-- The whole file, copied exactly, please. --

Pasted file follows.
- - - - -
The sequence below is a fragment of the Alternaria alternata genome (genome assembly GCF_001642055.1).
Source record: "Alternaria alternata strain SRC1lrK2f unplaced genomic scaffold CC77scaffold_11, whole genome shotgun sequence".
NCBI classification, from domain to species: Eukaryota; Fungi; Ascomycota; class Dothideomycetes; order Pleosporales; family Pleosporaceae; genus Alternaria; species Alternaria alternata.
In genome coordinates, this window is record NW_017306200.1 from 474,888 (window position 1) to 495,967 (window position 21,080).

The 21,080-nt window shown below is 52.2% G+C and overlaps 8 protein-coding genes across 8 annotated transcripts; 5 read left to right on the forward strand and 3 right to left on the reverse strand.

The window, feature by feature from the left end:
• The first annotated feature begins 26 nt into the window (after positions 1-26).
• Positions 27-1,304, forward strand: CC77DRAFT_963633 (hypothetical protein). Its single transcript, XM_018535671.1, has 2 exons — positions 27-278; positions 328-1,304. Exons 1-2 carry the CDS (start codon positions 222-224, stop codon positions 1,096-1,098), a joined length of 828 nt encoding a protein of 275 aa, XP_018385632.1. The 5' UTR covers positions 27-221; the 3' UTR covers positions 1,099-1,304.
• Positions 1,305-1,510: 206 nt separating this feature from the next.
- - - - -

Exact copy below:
The sequence below is a fragment of the Alternaria alternata genome (genome assembly GCF_001642055.1).
Source record: "Alternaria alternata strain SRC1lrK2f unplaced genomic scaffold CC77scaffold_11, whole genome shotgun sequence".
NCBI classification, from domain to species: Eukaryota; Fungi; Ascomycota; class Dothideomycetes; order Pleosporales; family Pleosporaceae; genus Alternaria; species Alternaria alternata.
In genome coordinates, this window is record NW_017306200.1 from 474,888 (window position 1) to 495,967 (window position 21,080).

The 21,080-nt window shown below is 52.2% G+C and overlaps 8 protein-coding genes across 8 annotated transcripts; 5 read left to right on the forward strand and 3 right to left on the reverse strand.

The window, feature by feature from the left end:
• The first annotated feature begins 26 nt into the window (after positions 1-26).
• Positions 27-1,304, forward strand: CC77DRAFT_963633 (hypothetical protein). Its single transcript, XM_018535671.1, has 2 exons — positions 27-278; positions 328-1,304. Exons 1-2 carry the CDS (start codon positions 222-224, stop codon positions 1,096-1,098), a joined length of 828 nt encoding a protein of 275 aa, XP_018385632.1. The 5' UTR covers positions 27-221; the 3' UTR covers positions 1,099-1,304.
• Positions 1,305-1,510: 206 nt separating this feature from the next.